Safe Place provided a sensitive, insightful examination of the uneasy relationship between trans-activism and feminism. It asked (and answered) many questions, all within the framework of a nuanced and intelligent play.

Angels in America: NT Live – Festival Theatre, Edinburgh

Angels In America

Clocking in at just under eight hours, Tony Kushner’s play offered us a “gay fantasia on national themes” – a sprawling, painful and searingly funny depiction of New York in the 1980s, fractured and ill-prepared to deal with the AIDS epidemic. A truly iconic piece of theatre.

Twelfth Night/Romeo & Juliet – King’s Theatre, Edinburgh

Twelfth Night

Romeo & Juliet

Merely Theatre gave us some ‘stripped-back’ Shakespeare, performing Twelfth Night and Romeo & Juliet in rep. The plays featured only five actors and the casting was gender-blind. It all made for an interesting dynamic and prompted us to re-examine familiar scenes.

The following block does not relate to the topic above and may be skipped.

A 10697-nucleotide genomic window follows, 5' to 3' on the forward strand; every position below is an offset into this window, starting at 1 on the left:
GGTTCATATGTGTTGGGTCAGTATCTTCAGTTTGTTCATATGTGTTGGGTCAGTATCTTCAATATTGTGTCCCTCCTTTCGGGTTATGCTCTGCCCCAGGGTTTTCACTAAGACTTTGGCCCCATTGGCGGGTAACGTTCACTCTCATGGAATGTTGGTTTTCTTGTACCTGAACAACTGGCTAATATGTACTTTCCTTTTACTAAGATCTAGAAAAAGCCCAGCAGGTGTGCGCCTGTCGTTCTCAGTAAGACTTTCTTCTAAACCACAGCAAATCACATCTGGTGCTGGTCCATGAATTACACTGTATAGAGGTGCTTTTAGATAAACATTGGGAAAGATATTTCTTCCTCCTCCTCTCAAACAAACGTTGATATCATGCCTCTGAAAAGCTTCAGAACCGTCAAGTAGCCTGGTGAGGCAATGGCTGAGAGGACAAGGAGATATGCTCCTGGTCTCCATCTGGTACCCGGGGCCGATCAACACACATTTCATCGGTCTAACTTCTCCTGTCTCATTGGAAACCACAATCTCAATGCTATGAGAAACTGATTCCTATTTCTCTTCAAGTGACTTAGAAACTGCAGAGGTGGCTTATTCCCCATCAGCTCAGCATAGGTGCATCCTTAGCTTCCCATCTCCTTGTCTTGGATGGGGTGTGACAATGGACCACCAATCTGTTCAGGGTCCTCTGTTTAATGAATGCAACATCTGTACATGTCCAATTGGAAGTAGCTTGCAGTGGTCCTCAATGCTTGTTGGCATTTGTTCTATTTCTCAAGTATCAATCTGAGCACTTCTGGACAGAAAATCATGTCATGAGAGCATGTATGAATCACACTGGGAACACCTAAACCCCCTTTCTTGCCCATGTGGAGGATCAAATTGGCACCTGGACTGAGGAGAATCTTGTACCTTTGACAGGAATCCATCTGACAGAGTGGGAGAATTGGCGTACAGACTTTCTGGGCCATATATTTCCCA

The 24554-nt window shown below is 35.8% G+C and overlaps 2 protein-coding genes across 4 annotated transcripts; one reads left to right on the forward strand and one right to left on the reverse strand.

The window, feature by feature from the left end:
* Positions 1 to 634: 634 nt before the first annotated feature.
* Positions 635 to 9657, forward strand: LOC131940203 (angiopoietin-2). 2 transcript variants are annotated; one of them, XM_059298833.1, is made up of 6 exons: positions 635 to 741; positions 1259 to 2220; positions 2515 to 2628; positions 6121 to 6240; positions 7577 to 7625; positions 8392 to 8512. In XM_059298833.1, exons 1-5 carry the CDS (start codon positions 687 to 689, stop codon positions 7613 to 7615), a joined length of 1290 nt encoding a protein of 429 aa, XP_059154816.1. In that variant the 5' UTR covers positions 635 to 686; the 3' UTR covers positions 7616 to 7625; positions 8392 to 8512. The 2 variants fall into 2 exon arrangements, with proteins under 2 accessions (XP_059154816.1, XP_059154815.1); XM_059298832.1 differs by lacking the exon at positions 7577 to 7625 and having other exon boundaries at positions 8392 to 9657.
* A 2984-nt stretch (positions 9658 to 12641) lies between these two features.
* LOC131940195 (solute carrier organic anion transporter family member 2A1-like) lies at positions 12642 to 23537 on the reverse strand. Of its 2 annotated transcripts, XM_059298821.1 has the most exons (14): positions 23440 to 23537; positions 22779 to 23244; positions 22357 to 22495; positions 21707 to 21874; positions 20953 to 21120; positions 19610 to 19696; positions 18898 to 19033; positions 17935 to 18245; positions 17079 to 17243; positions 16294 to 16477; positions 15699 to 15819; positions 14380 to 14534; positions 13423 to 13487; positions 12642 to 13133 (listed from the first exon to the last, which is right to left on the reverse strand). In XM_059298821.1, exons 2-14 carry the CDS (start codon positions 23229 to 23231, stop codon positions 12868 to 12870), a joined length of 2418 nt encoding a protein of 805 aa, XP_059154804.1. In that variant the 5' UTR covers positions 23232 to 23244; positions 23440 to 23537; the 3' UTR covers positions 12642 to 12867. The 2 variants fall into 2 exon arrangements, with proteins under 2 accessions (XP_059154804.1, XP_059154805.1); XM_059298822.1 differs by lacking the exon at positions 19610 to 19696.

Cockpit – Lyceum Theatre, Edinburgh

Cockpit

Cockpit was a witty, clever play, which saw the Lyceum transformed into a truly immersive space.  Director Wils Wilson served up a fascinating piece of theatre: arresting, thought-provoking, provocative and demanding – and it kept us talking for hours afterwards.

Cinderella – King’s Theatre, Edinburgh

Cinderella

We never thought a pantomime would feature in any ‘best of’ list of ours but, for the second year running, the King’s Theatre’s stalwarts managed to wow us. Allan Stewart, Andy Gray and Grant Stott knew exactly how to work their audience, and the special effects were truly spectacular.

Susan Singfield & Philip Caveney

The Tin Soldier

 

The Studio, Festival Theatre, Edinburgh

09/12/17

Bird of Paradise Theatre’s production of The Tin Soldier is an object lesson in the art of storytelling. It’s thoughtful and vibrant and beautifully done.

Jack (Robert Softley Gale) and his friends live in The Place. Based on the Internats, where non-ambulant disabled children were ‘dumped’ in Soviet Russia, The Place is cold, inhospitable and under-staffed. Left to their own devices, the children forge strong ties, creating their own family units. And, central to this bonding process, is the sharing and telling of stories.